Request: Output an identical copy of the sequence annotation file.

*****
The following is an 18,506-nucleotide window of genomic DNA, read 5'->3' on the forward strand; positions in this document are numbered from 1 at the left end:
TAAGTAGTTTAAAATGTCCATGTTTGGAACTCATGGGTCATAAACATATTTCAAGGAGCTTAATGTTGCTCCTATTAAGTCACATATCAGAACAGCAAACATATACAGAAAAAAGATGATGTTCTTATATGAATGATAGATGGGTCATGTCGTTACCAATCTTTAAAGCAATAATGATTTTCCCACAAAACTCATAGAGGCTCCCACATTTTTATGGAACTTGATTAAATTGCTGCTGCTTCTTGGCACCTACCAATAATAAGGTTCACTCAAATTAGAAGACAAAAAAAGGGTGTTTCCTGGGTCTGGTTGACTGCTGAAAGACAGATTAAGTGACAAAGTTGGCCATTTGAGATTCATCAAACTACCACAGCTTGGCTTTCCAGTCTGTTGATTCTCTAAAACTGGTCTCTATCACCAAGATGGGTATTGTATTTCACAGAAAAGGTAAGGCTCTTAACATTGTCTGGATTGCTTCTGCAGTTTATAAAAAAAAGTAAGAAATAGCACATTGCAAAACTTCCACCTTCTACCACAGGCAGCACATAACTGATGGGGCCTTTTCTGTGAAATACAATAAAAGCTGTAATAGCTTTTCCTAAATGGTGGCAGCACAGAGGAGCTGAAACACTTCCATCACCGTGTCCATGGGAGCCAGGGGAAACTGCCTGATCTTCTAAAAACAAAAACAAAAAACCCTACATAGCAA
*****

The following is an 18,506-nucleotide window of genomic DNA, read 5'->3' on the forward strand; positions in this document are numbered from 1 at the left end:
TAAGTAGTTTAAAATGTCCATGTTTGGAACTCATGGGTCATAAACATATTTCAAGGAGCTTAATGTTGCTCCTATTAAGTCACATATCAGAACAGCAAACATATACAGAAAAAAGATGATGTTCTTATATGAATGATAGATGGGTCATGTCGTTACCAATCTTTAAAGCAATAATGATTTTCCCACAAAACTCATAGAGGCTCCCACATTTTTATGGAACTTGATTAAATTGCTGCTGCTTCTTGGCACCTACCAATAATAAGGTTCACTCAAATTAGAAGACAAAAAAAGGGTGTTTCCTGGGTCTGGTTGACTGCTGAAAGACAGATTAAGTGACAAAGTTGGCCATTTGAGATTCATCAAACTACCACAGCTTGGCTTTCCAGTCTGTTGATTCTCTAAAACTGGTCTCTATCACCAAGATGGGTATTGTATTTCACAGAAAAGGTAAGGCTCTTAACATTGTCTGGATTGCTTCTGCAGTTTATAAAAAAAAGTAAGAAATAGCACATTGCAAAACTTCCACCTTCTACCACAGGCAGCACATAACTGATGGGGCCTTTTCTGTGAAATACAATAAAAGCTGTAATAGCTTTTCCTAAATGGTGGCAGCACAGAGGAGCTGAAACACTTCCATCACCGTGTCCATGGGAGCCAGGGGAAACTGCCTGATCTTCTAAAAACAAAAACAAAAAACCCTACATAGCAA